I’m a terribly safe reader. I stick to authors I know until I have a solid recommendation for a new one. Last week though I got to the end of the book I was reading and saw a tweet about The Girl on the Train that got my interest. My book had ended on a real downer so I grabbed a sample of The Girl on the Train, just after midnight, and gave it a go. I’d bought the book before I turned the light out.
I’ve just finished the novel now and I’m looking into the wider story around the book and the author, Paula Hawkins. I’d assumed it had been around a while and the author was known. Turns out I was way off the mark. I’d downloaded the sample just as it was released; this is the first book by a new author.
I’m not normally first to anything of any great importance. I’ve only just started listening to This American Life, I found out about the new Star Wars comics after all the issue 1 copies had sold out (except for on eBay — my copy is now on its way) so it’s pretty out of the ordinary for me to discover a new author and be reading her book on launch day.
Unfortunately I can’t ascribe this to a sudden bleeding edge cool that I’ve begun to show to the world. I’ve bought this book because of an absolute blitzkrieg of marketing.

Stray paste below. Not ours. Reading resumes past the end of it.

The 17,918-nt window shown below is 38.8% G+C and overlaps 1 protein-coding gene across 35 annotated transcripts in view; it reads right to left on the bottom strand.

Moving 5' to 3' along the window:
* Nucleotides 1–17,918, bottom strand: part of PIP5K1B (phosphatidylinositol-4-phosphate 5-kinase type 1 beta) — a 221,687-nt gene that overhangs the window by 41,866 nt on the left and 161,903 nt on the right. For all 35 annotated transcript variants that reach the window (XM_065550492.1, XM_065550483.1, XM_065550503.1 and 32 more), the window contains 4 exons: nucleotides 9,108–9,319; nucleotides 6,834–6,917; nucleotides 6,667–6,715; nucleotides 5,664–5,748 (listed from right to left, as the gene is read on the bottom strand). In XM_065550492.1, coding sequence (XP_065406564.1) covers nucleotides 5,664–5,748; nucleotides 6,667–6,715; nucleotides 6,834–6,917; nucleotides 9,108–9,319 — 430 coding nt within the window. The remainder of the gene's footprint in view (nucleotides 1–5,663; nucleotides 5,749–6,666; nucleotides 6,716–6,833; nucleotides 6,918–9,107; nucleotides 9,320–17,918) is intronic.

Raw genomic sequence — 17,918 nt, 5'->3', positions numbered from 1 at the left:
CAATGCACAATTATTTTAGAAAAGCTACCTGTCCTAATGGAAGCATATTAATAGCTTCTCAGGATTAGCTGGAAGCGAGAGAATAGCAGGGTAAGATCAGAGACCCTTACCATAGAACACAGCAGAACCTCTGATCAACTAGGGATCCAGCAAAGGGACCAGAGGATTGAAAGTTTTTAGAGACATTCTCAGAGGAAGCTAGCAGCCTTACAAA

The author’s website (a polished affair) tells me about all the plaudits already heaped onto this book. I learn about its multiple language translations, already out in the world and that the book has already been sold to Dreamworks for a movie adaptation (I read elsewhere that the first draft of the script is done). The novel’s hashtag is doing a roaring trade and everyone is on message describing it as “Gone Girl meets Rear Window“.
In these days of self-publishing it’s easy to forget the well oiled machine of the publisher taste-makers: this book will be a hit, they’ve already told us that.